low carb classic british kedgeree


Low Carb Classic British Kedgeree is another Mary Berry inspired recipe (you all know how much I love this lady!) that only has 2.5g net carbs, but is super tasty and totally awesome.

This all-in-one fish-based meal is not only packed with flavour but also healthy, highly satisfying and ultra-easy to make.

I don’t know about you, but complete one-pot meals make me ridiculously happy. No need to wonder what keto sides to serve alongside the protein element. Kedgeree is one such dish. You mix everything together like an Italian risotto. And each flavoursome mouthful contains protein, healthy fats and fibrous veggies. And then there’s the bonus of minimal washing up. Perfect.

How to Make Low Carb Classic British Kedgeree

Fish is the star of the dish. So get a good quality fillet of skin-on smoked haddock and ask your fishmonger to de-bone it. Classic Kedgeree is made with smoked haddock, but variations abound. Salmon is a good alternative. And so is tuna. Both retain a nice firmness to their flesh when cooked. Which is what you want. Big chunks, not little shreds.

low carb classic british kedgeree

You can cook your eggs how you like them. Soft in the middle or hard all the way through, it really doesn’t matter. 4 mins boiling creates the perfect egg for me, with a soft yolk and hard albumen. For a runny yolk, cook for 3 minutes. For a hard yolk, 5 minutes should do it.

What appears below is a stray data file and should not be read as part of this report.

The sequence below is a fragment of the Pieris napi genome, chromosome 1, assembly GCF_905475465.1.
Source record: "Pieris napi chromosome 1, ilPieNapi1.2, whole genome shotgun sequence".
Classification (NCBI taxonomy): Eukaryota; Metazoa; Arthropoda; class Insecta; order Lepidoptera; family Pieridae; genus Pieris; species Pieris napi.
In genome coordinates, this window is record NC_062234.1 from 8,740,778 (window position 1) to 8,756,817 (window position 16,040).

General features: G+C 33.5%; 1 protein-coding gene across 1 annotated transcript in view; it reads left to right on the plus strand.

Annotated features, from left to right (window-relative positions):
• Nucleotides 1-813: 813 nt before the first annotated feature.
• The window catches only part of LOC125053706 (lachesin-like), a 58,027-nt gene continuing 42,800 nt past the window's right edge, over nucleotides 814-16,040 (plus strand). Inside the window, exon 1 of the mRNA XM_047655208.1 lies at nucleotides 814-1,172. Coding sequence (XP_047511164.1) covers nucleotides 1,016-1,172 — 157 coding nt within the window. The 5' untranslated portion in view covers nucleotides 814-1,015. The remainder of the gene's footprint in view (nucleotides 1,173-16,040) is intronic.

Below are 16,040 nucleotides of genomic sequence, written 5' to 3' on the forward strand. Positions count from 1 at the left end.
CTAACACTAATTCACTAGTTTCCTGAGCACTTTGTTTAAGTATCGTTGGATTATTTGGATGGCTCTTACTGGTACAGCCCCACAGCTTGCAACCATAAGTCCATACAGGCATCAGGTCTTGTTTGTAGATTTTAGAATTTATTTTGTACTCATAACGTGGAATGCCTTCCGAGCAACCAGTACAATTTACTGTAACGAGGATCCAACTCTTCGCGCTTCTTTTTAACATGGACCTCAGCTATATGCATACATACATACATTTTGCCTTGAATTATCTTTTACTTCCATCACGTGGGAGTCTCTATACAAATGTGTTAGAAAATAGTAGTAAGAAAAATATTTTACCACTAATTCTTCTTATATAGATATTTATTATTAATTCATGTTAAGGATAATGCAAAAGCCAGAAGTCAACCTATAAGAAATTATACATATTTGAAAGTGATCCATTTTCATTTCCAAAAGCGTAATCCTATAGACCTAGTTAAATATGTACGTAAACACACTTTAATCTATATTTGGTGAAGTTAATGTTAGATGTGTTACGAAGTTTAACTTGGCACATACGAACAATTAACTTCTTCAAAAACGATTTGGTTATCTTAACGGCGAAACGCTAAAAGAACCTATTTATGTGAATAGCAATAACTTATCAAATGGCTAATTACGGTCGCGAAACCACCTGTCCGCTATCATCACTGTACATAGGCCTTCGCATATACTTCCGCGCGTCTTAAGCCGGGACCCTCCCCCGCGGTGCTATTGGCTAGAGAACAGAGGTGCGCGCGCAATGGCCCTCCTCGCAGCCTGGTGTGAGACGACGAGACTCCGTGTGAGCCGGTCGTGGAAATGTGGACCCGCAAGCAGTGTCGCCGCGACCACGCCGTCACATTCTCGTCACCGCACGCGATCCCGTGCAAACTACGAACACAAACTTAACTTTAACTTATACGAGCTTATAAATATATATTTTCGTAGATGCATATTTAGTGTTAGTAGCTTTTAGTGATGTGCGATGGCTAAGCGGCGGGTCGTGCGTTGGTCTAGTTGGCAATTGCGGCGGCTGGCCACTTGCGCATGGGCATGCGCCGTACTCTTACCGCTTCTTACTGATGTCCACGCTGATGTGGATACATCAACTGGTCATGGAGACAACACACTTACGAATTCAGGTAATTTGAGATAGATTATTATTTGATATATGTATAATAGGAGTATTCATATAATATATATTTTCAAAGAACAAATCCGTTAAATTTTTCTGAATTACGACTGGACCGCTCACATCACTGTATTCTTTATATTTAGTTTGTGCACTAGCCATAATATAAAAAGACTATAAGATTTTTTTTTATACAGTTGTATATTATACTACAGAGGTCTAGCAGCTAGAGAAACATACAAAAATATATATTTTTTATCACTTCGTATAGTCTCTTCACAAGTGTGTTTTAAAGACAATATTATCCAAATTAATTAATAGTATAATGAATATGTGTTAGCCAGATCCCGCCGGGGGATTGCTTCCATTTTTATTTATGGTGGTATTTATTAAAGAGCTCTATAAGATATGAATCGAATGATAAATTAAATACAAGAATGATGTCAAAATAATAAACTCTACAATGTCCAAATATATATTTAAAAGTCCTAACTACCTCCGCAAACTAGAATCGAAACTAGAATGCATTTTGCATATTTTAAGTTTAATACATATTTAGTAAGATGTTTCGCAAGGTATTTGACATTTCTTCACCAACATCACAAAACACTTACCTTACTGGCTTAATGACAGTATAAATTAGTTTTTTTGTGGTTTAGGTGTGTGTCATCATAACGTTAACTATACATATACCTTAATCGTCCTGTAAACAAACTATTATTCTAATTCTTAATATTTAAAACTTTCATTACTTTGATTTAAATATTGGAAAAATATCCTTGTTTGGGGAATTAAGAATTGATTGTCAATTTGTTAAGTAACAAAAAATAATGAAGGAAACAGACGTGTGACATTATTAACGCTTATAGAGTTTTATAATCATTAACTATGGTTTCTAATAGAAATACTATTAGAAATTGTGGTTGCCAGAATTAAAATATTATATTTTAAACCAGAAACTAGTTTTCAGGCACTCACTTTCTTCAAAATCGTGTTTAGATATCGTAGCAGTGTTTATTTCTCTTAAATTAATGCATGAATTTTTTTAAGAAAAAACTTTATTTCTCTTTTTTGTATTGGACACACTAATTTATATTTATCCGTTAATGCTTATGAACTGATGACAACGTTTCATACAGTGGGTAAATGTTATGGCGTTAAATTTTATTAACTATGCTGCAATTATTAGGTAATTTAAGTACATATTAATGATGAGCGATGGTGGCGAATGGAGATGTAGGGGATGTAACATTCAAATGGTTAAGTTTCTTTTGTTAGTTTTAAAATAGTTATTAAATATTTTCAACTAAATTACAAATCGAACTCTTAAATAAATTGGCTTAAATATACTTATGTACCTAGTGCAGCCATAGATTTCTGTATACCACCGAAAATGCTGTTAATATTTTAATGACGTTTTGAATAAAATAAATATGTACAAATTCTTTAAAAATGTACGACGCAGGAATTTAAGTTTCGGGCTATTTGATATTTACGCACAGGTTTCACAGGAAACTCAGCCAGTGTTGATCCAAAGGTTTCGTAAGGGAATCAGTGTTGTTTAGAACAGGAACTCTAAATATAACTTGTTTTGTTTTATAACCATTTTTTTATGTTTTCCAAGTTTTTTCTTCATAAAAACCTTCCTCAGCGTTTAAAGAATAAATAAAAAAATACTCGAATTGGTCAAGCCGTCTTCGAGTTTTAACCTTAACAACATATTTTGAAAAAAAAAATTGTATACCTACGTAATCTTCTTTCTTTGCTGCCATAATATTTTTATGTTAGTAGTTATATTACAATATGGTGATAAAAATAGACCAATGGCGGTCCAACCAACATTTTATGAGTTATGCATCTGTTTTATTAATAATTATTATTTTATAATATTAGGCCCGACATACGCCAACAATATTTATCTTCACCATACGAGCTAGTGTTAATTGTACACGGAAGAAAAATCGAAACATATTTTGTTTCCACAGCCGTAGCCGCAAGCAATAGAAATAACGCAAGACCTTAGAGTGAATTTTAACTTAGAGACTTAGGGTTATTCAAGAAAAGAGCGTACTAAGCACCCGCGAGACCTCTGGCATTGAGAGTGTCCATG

Cauliflower rice is easy to prepare at home. All you have to do is cut the florets away from the stalk and put them in small batches in your food processor. Pulse them a few times until you have what resembles rice and you’re done. Only thing is, clearing up is annoying, as bits of cauliflower tend to shoot in all directions. I much prefer buying ready-riced cauliflower. Not the frozen type, though, as it’s far too wet when you cook it, making your ‘rice’ dish stodgy.

low carb classic british kedgeree

Brown chestnut mushrooms are my favourite, but any type of mushroom will work just fine. Some mushrooms contain more carbs than others, so check the nutrition label before you buy. You can omit the white wine if you don’t have any – simply replace it with water.

low carb classic british kedgeree

As for the spices, traditional Kedgeree contains curry powder. The flavour it imparts isn’t something I’m fond of, hence why I prefer to use cumin, garam masala and chilli powder instead. That way I can control how much of each goes in and appease my palate. The beauty of kedgeree is that you can customise the spicing as you like. Make it hot. Make it mild. Use flavour combinations that you enjoy. There are no rules, as long as the overall result delivers Asian piquancy.

low carb classic british kedgeree

My Low Carb Classic British Kedgeree is clean keto, packed with flavour, and totally wholesome. I like to eat it as a main dinner meal, but if you want to mimic the British tradition, have it for breakfast, either hot or cold. And it’s equally great for lunch too.


  • Yield: 2
  • Serving: 1
  • Calories: 780
  • Fat: 57g
  • Net Carbs: 2.5g
  • Protein: 60g
Recipe type: Main Courses
Cuisine: Ketogenic. Low Carb. LCHF. Grain Free. Gluten Free.
Prep time: 
Cook time: 
Total time: 
It was a culinary gift from the Indian sub-continent to Victorian Britain. And now it's the epitome of British tradition. This keto version is simply perfect.